In responding to the Board's request for further information, the Department made the following comment:
The subject matter that is contained within the Notice of Objection does not evidence environmental concerns that have been directly affected by the decision of the Director. It is submitted that the EAB should utilize its discretion as found in s.87(5)(a)(i) to dismiss this Notice of Objection if it considers the subject matter to be frivolous or vexatious.
The Department makes reference to section 87(5)(a)(i) of the Act, which states:
The Board may dismiss a notice of objection if it considers the notice of objection to be frivolous or vexatious;
Secondly, the Department makes reference to the end of Mr. Lucey's first submission where he makes the statement:
"We demand a one year halt on this project so that we can ascertain what you two groups are up to, eg. Alta Envionment [sic] and Western Steel Partnership."
In response to these allegations, no evidence has been presented by Mr. Lucey to substantiate the Department's improper relationship with Western. Western's response to the Board's request for further information echos that of the Department saying that Mr. Lucey is not directly affected by the Director's decision. They state "... the Board should dismiss this notice of objection under section 87(5)(a) as frivolous and vexatious".
By way of reference, Black's Law Dictionary defines frivolous appeal as:
One in which no justiciable question has been presented and appeal is readily recognizable as devoid of merit in that there is little prospect that it can ever succeed. . . .(3)
In determining whether this appeal is frivolous or vexatious, we note that the allegations made against the Department do not raise conduct that is specific enough to allow this Board to adjudicate the appeal fairly. Even in his second submission, Mr. Lucey does not personally raise or address environmental issues vis a vis the approval. When asked by the Board for further environmental information, Mr. Lucey did not state how the ground or surface waters were affected, nor how the air or soils were affected, nor how they affected him. It appears Mr. Lucey's concerns with the Department (or Government as a whole) are of a greater importance than specifics of the challenges he makes to the underlying approval. In order to fairly adjudicate appeals before us, the appellant must set forth material facts as clearly as possible, and do so in a manner consistent with Part 3 of the Act and the Regulations, so that the Respondents can know the nature of the "wrongdoing" and prepare an adequate answer in light of the approval being challenged. A case must be stated upon which relief can be granted. This has not been done.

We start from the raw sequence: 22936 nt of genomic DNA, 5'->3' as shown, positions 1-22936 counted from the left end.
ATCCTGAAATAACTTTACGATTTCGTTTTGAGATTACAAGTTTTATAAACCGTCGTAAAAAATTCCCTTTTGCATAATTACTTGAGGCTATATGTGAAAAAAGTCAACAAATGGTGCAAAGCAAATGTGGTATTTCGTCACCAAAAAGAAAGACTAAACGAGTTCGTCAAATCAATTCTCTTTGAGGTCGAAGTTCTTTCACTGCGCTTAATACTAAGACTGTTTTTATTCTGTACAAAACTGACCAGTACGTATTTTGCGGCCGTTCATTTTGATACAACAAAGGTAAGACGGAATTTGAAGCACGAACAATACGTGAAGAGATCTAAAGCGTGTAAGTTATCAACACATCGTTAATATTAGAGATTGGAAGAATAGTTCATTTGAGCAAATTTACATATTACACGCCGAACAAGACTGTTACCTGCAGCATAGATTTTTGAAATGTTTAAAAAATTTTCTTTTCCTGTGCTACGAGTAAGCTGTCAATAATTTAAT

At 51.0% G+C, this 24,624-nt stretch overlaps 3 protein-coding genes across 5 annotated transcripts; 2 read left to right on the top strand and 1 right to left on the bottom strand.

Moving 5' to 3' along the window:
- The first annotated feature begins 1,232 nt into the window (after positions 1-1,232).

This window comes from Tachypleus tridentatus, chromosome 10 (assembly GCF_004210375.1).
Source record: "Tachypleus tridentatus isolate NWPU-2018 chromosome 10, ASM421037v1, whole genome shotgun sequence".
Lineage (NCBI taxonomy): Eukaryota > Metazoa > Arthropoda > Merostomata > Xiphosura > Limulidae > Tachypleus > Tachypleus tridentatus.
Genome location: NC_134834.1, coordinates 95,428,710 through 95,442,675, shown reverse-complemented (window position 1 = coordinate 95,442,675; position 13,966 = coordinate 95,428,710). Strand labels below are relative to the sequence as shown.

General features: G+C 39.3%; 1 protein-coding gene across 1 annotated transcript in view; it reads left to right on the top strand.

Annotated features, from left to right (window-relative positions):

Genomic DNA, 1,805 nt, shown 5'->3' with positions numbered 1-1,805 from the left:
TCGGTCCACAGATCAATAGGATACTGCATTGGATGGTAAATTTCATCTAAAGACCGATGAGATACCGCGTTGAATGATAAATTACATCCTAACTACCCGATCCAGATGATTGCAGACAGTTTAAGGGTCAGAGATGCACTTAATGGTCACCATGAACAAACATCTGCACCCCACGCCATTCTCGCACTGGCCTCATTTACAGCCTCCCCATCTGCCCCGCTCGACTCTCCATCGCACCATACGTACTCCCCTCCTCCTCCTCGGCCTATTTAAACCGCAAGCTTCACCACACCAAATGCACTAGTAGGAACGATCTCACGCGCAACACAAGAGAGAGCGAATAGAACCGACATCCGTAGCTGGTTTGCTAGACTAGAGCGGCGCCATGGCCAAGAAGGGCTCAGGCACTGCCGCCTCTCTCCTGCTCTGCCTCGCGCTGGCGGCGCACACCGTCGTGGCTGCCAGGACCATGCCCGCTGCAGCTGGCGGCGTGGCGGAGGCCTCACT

DECISION OF THE BOARD
After careful consideration, the Board does not believe that Mr. Lucey's notice of objection meets any of the criteria necessary for it to be taken to a hearing.
1. Mr. Lucey has failed to raise any specific matters related to Western's approval for which the Board has appellate jurisdiction.
2. Mr. Lucey has not shown that either he or the Confederation of Regions Party is directly affected by the Director's decision. He does want a further investigation, it seems, but enforcement is a matter contemplated in Part 10 of the Act.
3. Mr. Lucey's objection is more directly focussed on general political issues than on the specific request by the Environmental Appeal Board regarding the environment issues. As a result, the Board finds that he did not fully comply with its written request.
This appeal is dismissed pursuant to s. 87(5)(a)(i) in that it fails to disclose any grounds that may justify an appeal, and 87(5)(a)(ii) in that he failed to comply adequately with the Board's written request.
We sympathize with Mr. Lucey's concerns for clean air, pure water, healthy soils and healthy people. These concerns, however, are hopefully shared by all residents of Alberta.
Signed and Dated on April 11, 1996 at Edmonton, Alberta.
Dr. William A. Tilleman, Chair
Dr. John P. Ogilvie
Dr. M. Anne Naeth
1. Martha Kostuch v. The Environmental Appeal Board and the Director of Air and Water Approvals Division, Justice R.P. Marceau, Action No. 9503-19741, pp. 10-11 (March 28, 1996).
2. See e.g. Hazeldean Community League and two citizens of Edmonton v. Director of Air and Water Approvals, Alberta Environmental Protection, Decision Report, May 11, 1995.
3. 6th edition, 1990, p. 668.